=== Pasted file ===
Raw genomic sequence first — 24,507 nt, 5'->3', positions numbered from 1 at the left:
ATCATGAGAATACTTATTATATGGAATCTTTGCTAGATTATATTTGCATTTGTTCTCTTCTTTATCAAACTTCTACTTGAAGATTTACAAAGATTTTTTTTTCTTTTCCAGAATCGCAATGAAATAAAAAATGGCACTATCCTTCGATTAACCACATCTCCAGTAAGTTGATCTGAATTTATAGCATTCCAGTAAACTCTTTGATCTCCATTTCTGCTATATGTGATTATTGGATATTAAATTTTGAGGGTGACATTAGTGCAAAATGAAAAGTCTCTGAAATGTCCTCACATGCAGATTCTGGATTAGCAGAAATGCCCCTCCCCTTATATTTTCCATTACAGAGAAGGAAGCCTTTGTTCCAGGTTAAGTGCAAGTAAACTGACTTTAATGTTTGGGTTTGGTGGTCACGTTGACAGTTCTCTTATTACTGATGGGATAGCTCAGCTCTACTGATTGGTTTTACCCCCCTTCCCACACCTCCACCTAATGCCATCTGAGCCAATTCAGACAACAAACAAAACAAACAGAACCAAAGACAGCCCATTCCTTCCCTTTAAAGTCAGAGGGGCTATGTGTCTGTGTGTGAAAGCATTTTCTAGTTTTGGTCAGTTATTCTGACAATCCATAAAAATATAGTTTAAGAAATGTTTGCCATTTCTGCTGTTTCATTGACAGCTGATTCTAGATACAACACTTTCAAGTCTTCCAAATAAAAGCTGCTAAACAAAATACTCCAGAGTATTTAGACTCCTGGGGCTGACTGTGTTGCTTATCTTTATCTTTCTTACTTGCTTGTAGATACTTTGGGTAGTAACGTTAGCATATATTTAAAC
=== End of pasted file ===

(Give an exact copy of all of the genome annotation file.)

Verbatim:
Raw genomic sequence first — 24,507 nt, 5'->3', positions numbered from 1 at the left:
ATCATGAGAATACTTATTATATGGAATCTTTGCTAGATTATATTTGCATTTGTTCTCTTCTTTATCAAACTTCTACTTGAAGATTTACAAAGATTTTTTTTTCTTTTCCAGAATCGCAATGAAATAAAAAATGGCACTATCCTTCGATTAACCACATCTCCAGTAAGTTGATCTGAATTTATAGCATTCCAGTAAACTCTTTGATCTCCATTTCTGCTATATGTGATTATTGGATATTAAATTTTGAGGGTGACATTAGTGCAAAATGAAAAGTCTCTGAAATGTCCTCACATGCAGATTCTGGATTAGCAGAAATGCCCCTCCCCTTATATTTTCCATTACAGAGAAGGAAGCCTTTGTTCCAGGTTAAGTGCAAGTAAACTGACTTTAATGTTTGGGTTTGGTGGTCACGTTGACAGTTCTCTTATTACTGATGGGATAGCTCAGCTCTACTGATTGGTTTTACCCCCCTTCCCACACCTCCACCTAATGCCATCTGAGCCAATTCAGACAACAAACAAAACAAACAGAACCAAAGACAGCCCATTCCTTCCCTTTAAAGTCAGAGGGGCTATGTGTCTGTGTGTGAAAGCATTTTCTAGTTTTGGTCAGTTATTCTGACAATCCATAAAAATATAGTTTAAGAAATGTTTGCCATTTCTGCTGTTTCATTGACAGCTGATTCTAGATACAACACTTTCAAGTCTTCCAAATAAAAGCTGCTAAACAAAATACTCCAGAGTATTTAGACTCCTGGGGCTGACTGTGTTGCTTATCTTTATCTTTCTTACTTGCTTGTAGATACTTTGGGTAGTAACGTTAGCATATATTTAAAC